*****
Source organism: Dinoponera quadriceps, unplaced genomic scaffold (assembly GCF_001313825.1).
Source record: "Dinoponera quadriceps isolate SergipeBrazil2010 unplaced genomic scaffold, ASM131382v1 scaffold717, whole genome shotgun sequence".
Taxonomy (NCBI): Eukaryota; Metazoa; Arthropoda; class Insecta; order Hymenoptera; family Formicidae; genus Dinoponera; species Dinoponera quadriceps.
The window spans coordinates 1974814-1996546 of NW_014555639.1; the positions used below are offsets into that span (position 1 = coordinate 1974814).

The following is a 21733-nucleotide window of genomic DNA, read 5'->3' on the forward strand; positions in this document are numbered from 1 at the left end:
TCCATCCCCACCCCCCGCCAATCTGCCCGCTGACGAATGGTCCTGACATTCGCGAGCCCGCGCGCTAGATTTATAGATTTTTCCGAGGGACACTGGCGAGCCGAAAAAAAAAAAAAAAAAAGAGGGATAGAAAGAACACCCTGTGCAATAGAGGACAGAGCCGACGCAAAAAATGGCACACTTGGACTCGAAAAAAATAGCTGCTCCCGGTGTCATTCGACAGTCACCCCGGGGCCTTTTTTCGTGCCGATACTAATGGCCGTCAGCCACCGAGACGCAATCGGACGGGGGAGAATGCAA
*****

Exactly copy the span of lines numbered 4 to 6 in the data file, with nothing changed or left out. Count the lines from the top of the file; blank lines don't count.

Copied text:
The window spans coordinates 1974814-1996546 of NW_014555639.1; the positions used below are offsets into that span (position 1 = coordinate 1974814).

The following is a 21733-nucleotide window of genomic DNA, read 5'->3' on the forward strand; positions in this document are numbered from 1 at the left end:
TCCATCCCCACCCCCCGCCAATCTGCCCGCTGACGAATGGTCCTGACATTCGCGAGCCCGCGCGCTAGATTTATAGATTTTTCCGAGGGACACTGGCGAGCCGAAAAAAAAAAAAAAAAAAGAGGGATAGAAAGAACACCCTGTGCAATAGAGGACAGAGCCGACGCAAAAAATGGCACACTTGGACTCGAAAAAAATAGCTGCTCCCGGTGTCATTCGACAGTCACCCCGGGGCCTTTTTTCGTGCCGATACTAATGGCCGTCAGCCACCGAGACGCAATCGGACGGGGGAGAATGCAA